Looks Like Laury Sounds Like Laury will screen at the Scoville Memorial Library in Salisbury, CT at 7pm this Friday, April 24th.

    

  Today in our Ideas Matter segment, we are talking with filmmaker Ian Cheney and Pleun Bouricius, Director of Grants and Programs for Mass Humanities, about this year's Massachusetts History Conference, which is called, “Chew on This: Presenting Food in Massachusetts Public History” and will take place on June 1 in Worcester, where Cheney s giving the keynote address.

With them, we will discuss Cheney's new documentary, The Search for General Tso, which was funded in part by the National Endowment for the Humanities. The film is about the importance and excitement of learning to understand where our food comes from and how it got to the shelf.

  In Running from Crazy , Mariel Hemingway, granddaughter of Ernest Hemingway, strives for a greater understanding of her family history of suicide and mental illness. As tragedies are explored and deeply hidden secrets are revealed, Mariel searches for a way to overcome a similar fate. The documentary is directed by Barbara Kopple.

The Austen Riggs Center in Stockbridge, MA will present a community event on suicide, stigma and mental illness at The Mahaiwe on March 28th at 2pm featuring a screening of the film, and a roundtable discussion on mental health with Mariel Hemingway; James L. Sacksteder MD (Medical Director/CEO of the Austen Riggs Center); Jane G. Tillman PhD (Evelyn Stefansson Nef Director of the Erikson Institute for Education and Research of the Austen Riggs Center); and Kelley Vickery, Founder and Executive Director of the Berkshire International Film Festival.

  

In Sanjay Rawal’s documentary film, Food Chains, a group of Florida farmworkers battle to defeat the global supermarket industry through their Fair Food program, which partners growers and retailers to improve conditions for farm laborers in the U.S.

The Woodstock Film Festival will present a screening of Food Chains this coming Saturday, March 21 at 1:30pm at Upstate Films in Woodstock, NY.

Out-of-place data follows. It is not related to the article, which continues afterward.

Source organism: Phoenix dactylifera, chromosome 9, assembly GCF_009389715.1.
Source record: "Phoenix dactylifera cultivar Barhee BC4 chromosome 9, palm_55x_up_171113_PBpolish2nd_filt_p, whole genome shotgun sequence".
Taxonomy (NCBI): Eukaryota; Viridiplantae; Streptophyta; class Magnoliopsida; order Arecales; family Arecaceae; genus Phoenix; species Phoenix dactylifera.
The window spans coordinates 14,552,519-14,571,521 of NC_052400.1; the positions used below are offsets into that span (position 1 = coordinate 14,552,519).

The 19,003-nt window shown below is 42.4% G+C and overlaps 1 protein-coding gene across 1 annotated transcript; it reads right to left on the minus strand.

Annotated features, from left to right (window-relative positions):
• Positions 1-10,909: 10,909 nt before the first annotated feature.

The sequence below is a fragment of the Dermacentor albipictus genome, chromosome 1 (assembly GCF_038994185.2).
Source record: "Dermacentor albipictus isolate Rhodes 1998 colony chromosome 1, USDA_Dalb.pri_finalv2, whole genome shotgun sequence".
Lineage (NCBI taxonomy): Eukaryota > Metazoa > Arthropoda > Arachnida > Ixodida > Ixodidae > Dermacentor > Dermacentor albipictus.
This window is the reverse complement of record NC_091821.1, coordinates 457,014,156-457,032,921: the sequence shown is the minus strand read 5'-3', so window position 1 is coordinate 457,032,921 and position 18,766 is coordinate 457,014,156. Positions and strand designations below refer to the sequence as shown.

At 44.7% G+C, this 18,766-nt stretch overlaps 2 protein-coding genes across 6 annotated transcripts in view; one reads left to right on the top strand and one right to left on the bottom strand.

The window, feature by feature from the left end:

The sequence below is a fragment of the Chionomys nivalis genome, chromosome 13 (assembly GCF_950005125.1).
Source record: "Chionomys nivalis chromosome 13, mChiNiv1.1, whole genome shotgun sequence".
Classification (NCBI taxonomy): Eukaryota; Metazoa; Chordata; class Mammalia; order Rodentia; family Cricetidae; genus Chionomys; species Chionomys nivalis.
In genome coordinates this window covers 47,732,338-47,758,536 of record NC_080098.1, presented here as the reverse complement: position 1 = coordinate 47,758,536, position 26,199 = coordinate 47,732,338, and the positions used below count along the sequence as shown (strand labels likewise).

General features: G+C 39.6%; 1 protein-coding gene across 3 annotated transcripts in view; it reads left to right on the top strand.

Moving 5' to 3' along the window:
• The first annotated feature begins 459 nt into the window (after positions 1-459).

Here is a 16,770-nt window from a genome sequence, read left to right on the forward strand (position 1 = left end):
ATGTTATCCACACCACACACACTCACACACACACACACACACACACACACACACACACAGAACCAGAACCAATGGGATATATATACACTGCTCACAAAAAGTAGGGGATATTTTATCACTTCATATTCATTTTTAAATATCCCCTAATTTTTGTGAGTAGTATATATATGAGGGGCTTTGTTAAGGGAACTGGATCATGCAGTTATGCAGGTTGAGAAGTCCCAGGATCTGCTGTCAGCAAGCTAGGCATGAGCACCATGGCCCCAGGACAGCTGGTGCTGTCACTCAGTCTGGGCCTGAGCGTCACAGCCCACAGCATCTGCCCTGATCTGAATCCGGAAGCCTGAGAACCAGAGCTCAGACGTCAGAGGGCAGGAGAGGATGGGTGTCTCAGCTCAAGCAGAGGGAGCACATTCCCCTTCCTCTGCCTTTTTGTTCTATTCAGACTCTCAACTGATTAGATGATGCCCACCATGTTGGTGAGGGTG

There will be a panel discussion following the screening with Director Sanjay Rawal, Bob Dandrew from the Local Economies Project, Ric Orlando of New Home World Cooking, and Heriberto Gonzalez from the Rural & Migrant Ministry.

We are joined by filmmaker Sanjay Rawal and Cultural Arts activist and promoter, Laurie Ylvisaker.

  

  We are very happy to continue our regular feature – Ideas Matter: Checking in with the Public Humanities.

Today we are talking with Pleun Bouricius, Director of Programs for Mass Humanities, about Laurie Kahn's forthcoming documentary, Love Between the Covers, a film about popular romance novels and the author-reader community that sustains the billion dollar popular romance fiction industry.

The film was funded both by Mass Humanities and the National Endowment for the Humanities. With them, we will explore what motivated them to fund and explore this topic, which which has raised some hackles in conservative circles, but also garnered rave reviews at its sneak preview at the Library of Congress.

    Brandy Burre had a recurring role on HBO’s The Wire when she gave up her career to start a family. While living with her family in Beacon, NY she decides to reclaim her life as an actor and the domestic world she’s carefully created crumbles around her.

The documentary film, Actress is both a present tense portrait of a dying relationship and an exploration of a woman, performing the role of herself.

Actress will screen at Upstate Films in Woodstock, NY on November 29th at 5pm and Brandy Burre and filmmaker, Robert Greene will both be in attendance for a discussion following the film.

  

  Celebrating 15-years of innovative filmmakers & filmmaking, the Woodstock Film Festival has unveiled its line-up of nearly 150 films, panels, and events, screening Wednesday October 15th through Sunday October 19th, in Woodstock NY, and neighboring towns of Rhinebeck, Saugerties, Kingston and Rosendale.

  Whether loving him or hating him, just about everybody had to admit that three-term Mayor Ed Koch was the quintessential New York City politician. He was blunt, funny, combative and shrewd. He was charismatic in a typically uncharismatic New York way.

Visitors walking the city's clean streets and pedestrian plazas today would hardly recognize the New York of the '70s and '80s. Rampant crime, near-bankruptcy, urban blight, graffiti, the AIDS epidemic and racial conflict marked the mayor's tenure.

The new PBS POV documentary Koch is an insider's account that mixes a wealth of archival material with Ed Koch's ruminations and ceaseless political activity through his final years. Koch has its national broadcast premiere on Monday, Sept. 22nd at 10 PM on PBS as part of the 27th season of POV.